Alex from the BeruBara Tag Boom joins the show to discuss the history and politics of an all-women musical theater based in Western Japan known as the Takarazuka Revue.
We discuss the class politics of the Takarazuka Revue, particularly its ties to an Osaka-based private railway corporation called the Hankyu Corporation (now a subsidiary of the Hankyu Hanshin Toho Group), the development of railway infrastructure and the suburbanization of Osaka in the early twentieth century that created the revue’s petty bourgeois or middle class audience base, as well as their children as a pool of future Takarazuka actors.
We discuss the contradiction between the apparent queerness of the Takarazuka Revue and the conservative values it promotes, and the role Takarazua has played and continues to play in the reproduction of Japanese capitalism and imperialism since the revue’s founding in the 1910s, through the rise of fascism in the 1930s and WWII, into the post-war period and the present day, and a correlation between the boom and bust cycle of capitalism on the one hand and the Takarazuka Music School’s enrollment rate and the revue’s overall popularity on the other.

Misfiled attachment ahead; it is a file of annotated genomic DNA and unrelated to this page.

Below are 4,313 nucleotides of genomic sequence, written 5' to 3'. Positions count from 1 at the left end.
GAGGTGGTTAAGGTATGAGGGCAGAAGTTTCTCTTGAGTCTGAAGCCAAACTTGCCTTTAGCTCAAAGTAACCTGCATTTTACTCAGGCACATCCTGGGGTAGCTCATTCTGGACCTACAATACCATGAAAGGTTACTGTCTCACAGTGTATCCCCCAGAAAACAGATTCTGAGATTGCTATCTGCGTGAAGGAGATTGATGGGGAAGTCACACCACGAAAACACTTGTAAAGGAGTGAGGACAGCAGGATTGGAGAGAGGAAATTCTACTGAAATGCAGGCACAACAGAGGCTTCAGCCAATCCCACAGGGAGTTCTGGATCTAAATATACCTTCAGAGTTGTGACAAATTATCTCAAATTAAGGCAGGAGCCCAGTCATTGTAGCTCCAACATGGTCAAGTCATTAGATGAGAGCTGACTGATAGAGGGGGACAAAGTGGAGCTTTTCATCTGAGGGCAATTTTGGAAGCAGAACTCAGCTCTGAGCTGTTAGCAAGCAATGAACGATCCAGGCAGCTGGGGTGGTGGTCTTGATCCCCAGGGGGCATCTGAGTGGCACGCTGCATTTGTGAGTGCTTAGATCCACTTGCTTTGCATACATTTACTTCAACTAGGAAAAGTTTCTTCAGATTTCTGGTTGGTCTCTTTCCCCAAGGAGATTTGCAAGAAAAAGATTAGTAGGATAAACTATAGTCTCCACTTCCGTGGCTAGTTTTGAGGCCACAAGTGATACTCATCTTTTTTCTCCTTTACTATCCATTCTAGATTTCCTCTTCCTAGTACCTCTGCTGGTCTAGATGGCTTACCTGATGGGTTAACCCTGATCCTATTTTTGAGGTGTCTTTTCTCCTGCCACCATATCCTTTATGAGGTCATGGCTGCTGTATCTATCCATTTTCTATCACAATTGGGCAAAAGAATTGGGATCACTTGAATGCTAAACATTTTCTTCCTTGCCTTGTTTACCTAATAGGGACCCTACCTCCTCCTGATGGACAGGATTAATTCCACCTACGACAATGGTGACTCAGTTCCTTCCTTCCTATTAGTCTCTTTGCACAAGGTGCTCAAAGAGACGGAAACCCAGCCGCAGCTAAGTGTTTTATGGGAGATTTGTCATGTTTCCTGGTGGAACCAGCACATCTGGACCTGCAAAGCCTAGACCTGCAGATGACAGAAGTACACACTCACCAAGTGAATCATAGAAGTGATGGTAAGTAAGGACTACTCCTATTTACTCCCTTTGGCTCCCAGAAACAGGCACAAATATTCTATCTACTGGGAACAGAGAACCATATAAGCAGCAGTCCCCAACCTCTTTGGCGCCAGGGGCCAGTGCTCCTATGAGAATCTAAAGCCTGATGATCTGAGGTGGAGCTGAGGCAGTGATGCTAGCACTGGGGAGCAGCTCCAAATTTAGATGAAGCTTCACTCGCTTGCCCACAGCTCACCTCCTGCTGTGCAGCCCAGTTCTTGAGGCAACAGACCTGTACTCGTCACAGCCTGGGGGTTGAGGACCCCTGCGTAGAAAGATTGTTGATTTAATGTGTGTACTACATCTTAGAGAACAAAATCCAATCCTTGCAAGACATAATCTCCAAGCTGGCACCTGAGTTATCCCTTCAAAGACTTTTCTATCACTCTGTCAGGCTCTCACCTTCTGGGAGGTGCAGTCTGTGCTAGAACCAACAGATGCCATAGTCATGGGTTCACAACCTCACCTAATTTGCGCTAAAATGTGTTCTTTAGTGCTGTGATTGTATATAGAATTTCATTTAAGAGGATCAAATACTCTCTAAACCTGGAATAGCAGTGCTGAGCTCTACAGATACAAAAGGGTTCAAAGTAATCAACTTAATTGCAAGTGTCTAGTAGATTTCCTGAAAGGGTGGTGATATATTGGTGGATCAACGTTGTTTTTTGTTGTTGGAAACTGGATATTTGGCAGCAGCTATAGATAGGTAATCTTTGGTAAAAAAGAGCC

We conclude our discussion by asking whether the Takarazuka Revue is fundamentally a reactionary form of art or a potentially liberatory form of art that can convey revolutionary politics.
Follow Alex on Twitter @NOAHs_Savior
Gender Gymnastics: Performing and Consuming Japan's Takarazuka Revue by Leonie Stickland
A History of the Takarazuka Revue Since 1914 by Makiko Yamanashi
On the Reproduction of Capitalism: Ideology and Ideological State Apparatuses by Louis Althusser
Intro: Cielo by Huma Huma
Outro: Youth Doesn't Need Roses by the Beauty Pair